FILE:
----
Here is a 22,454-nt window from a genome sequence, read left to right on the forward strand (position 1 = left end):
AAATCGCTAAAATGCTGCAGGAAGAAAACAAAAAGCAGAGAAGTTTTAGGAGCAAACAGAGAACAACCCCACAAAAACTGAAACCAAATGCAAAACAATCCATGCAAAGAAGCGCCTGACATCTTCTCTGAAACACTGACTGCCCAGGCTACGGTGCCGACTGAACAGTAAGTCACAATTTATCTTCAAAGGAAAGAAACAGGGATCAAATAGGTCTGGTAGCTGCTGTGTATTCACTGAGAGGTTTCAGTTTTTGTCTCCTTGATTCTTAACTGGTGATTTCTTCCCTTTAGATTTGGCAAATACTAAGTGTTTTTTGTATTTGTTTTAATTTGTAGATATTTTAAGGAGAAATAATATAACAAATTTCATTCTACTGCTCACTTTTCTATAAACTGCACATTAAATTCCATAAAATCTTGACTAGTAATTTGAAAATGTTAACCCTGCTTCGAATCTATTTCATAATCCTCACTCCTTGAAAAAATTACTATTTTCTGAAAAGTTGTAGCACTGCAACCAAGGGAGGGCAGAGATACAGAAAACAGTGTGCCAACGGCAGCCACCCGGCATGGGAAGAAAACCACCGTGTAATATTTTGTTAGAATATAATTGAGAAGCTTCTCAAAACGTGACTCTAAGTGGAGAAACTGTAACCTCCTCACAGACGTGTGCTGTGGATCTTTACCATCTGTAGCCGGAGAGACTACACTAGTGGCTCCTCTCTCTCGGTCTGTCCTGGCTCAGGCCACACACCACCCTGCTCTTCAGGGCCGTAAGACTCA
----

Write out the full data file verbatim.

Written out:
Here is a 22,454-nt window from a genome sequence, read left to right on the forward strand (position 1 = left end):
AAATCGCTAAAATGCTGCAGGAAGAAAACAAAAAGCAGAGAAGTTTTAGGAGCAAACAGAGAACAACCCCACAAAAACTGAAACCAAATGCAAAACAATCCATGCAAAGAAGCGCCTGACATCTTCTCTGAAACACTGACTGCCCAGGCTACGGTGCCGACTGAACAGTAAGTCACAATTTATCTTCAAAGGAAAGAAACAGGGATCAAATAGGTCTGGTAGCTGCTGTGTATTCACTGAGAGGTTTCAGTTTTTGTCTCCTTGATTCTTAACTGGTGATTTCTTCCCTTTAGATTTGGCAAATACTAAGTGTTTTTTGTATTTGTTTTAATTTGTAGATATTTTAAGGAGAAATAATATAACAAATTTCATTCTACTGCTCACTTTTCTATAAACTGCACATTAAATTCCATAAAATCTTGACTAGTAATTTGAAAATGTTAACCCTGCTTCGAATCTATTTCATAATCCTCACTCCTTGAAAAAATTACTATTTTCTGAAAAGTTGTAGCACTGCAACCAAGGGAGGGCAGAGATACAGAAAACAGTGTGCCAACGGCAGCCACCCGGCATGGGAAGAAAACCACCGTGTAATATTTTGTTAGAATATAATTGAGAAGCTTCTCAAAACGTGACTCTAAGTGGAGAAACTGTAACCTCCTCACAGACGTGTGCTGTGGATCTTTACCATCTGTAGCCGGAGAGACTACACTAGTGGCTCCTCTCTCTCGGTCTGTCCTGGCTCAGGCCACACACCACCCTGCTCTTCAGGGCCGTAAGACTCA